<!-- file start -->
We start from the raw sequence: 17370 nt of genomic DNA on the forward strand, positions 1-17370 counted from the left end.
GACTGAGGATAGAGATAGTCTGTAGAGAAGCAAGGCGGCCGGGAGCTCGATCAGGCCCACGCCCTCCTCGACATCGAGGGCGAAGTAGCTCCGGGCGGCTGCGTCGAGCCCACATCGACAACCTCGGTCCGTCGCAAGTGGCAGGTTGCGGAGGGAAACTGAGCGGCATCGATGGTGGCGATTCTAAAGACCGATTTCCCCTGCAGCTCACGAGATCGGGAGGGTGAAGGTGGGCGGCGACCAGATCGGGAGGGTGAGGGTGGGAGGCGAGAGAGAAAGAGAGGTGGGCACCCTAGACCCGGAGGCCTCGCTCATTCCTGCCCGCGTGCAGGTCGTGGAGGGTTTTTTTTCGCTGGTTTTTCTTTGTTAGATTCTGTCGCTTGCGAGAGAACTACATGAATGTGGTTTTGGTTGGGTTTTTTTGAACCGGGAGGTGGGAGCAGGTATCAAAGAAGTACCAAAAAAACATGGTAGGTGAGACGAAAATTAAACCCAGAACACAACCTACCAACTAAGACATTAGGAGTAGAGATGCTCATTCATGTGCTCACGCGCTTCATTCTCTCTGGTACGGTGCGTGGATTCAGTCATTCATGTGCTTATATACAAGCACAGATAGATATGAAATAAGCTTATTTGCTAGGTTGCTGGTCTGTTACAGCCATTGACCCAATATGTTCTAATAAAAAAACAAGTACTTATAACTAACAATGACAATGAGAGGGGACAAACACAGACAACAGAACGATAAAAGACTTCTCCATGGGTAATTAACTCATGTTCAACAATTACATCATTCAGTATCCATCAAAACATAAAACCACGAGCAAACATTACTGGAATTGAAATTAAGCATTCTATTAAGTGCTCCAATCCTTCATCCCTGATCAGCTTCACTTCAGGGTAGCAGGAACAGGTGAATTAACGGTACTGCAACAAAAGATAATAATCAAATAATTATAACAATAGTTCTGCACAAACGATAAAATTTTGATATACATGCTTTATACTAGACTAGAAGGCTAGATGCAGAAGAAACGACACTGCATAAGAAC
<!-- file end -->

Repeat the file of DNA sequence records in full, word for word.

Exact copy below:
We start from the raw sequence: 17370 nt of genomic DNA on the forward strand, positions 1-17370 counted from the left end.
GACTGAGGATAGAGATAGTCTGTAGAGAAGCAAGGCGGCCGGGAGCTCGATCAGGCCCACGCCCTCCTCGACATCGAGGGCGAAGTAGCTCCGGGCGGCTGCGTCGAGCCCACATCGACAACCTCGGTCCGTCGCAAGTGGCAGGTTGCGGAGGGAAACTGAGCGGCATCGATGGTGGCGATTCTAAAGACCGATTTCCCCTGCAGCTCACGAGATCGGGAGGGTGAAGGTGGGCGGCGACCAGATCGGGAGGGTGAGGGTGGGAGGCGAGAGAGAAAGAGAGGTGGGCACCCTAGACCCGGAGGCCTCGCTCATTCCTGCCCGCGTGCAGGTCGTGGAGGGTTTTTTTTCGCTGGTTTTTCTTTGTTAGATTCTGTCGCTTGCGAGAGAACTACATGAATGTGGTTTTGGTTGGGTTTTTTTGAACCGGGAGGTGGGAGCAGGTATCAAAGAAGTACCAAAAAAACATGGTAGGTGAGACGAAAATTAAACCCAGAACACAACCTACCAACTAAGACATTAGGAGTAGAGATGCTCATTCATGTGCTCACGCGCTTCATTCTCTCTGGTACGGTGCGTGGATTCAGTCATTCATGTGCTTATATACAAGCACAGATAGATATGAAATAAGCTTATTTGCTAGGTTGCTGGTCTGTTACAGCCATTGACCCAATATGTTCTAATAAAAAAACAAGTACTTATAACTAACAATGACAATGAGAGGGGACAAACACAGACAACAGAACGATAAAAGACTTCTCCATGGGTAATTAACTCATGTTCAACAATTACATCATTCAGTATCCATCAAAACATAAAACCACGAGCAAACATTACTGGAATTGAAATTAAGCATTCTATTAAGTGCTCCAATCCTTCATCCCTGATCAGCTTCACTTCAGGGTAGCAGGAACAGGTGAATTAACGGTACTGCAACAAAAGATAATAATCAAATAATTATAACAATAGTTCTGCACAAACGATAAAATTTTGATATACATGCTTTATACTAGACTAGAAGGCTAGATGCAGAAGAAACGACACTGCATAAGAAC